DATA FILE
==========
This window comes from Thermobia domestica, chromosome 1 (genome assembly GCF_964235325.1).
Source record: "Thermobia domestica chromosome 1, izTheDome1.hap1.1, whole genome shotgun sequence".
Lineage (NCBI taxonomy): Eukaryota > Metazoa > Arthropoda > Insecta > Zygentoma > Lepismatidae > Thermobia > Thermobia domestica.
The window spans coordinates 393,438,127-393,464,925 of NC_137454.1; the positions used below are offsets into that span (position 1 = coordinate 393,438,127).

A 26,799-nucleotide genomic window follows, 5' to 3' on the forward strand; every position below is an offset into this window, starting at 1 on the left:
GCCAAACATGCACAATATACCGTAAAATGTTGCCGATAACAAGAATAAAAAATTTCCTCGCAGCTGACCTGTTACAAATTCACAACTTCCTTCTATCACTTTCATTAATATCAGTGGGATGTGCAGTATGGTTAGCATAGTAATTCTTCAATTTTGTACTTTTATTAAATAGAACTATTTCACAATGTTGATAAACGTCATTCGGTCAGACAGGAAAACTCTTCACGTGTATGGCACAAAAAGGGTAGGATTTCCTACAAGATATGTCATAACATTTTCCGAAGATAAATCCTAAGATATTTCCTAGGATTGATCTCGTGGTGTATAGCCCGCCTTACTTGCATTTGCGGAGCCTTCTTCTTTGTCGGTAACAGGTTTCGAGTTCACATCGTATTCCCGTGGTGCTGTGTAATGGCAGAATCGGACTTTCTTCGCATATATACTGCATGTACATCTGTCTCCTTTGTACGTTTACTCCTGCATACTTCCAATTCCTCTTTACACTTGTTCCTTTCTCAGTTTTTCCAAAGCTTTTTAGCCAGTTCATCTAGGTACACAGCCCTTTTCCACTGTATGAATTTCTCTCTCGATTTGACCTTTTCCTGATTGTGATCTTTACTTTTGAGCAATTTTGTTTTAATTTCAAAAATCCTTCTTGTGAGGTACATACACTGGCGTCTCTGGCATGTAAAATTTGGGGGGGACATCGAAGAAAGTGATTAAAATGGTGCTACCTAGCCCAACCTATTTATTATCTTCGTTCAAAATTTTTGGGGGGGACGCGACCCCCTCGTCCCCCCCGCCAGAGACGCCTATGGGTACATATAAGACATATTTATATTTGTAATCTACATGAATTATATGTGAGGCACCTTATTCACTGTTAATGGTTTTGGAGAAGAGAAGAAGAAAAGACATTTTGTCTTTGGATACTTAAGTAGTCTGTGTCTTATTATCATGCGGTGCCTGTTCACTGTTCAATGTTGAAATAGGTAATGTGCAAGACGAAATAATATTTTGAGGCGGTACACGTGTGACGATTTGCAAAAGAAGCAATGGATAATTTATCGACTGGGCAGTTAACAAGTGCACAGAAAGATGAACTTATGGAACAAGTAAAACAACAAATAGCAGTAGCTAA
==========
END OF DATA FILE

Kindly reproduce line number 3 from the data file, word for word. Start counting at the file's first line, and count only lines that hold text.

Lineage (NCBI taxonomy): Eukaryota > Metazoa > Arthropoda > Insecta > Zygentoma > Lepismatidae > Thermobia > Thermobia domestica.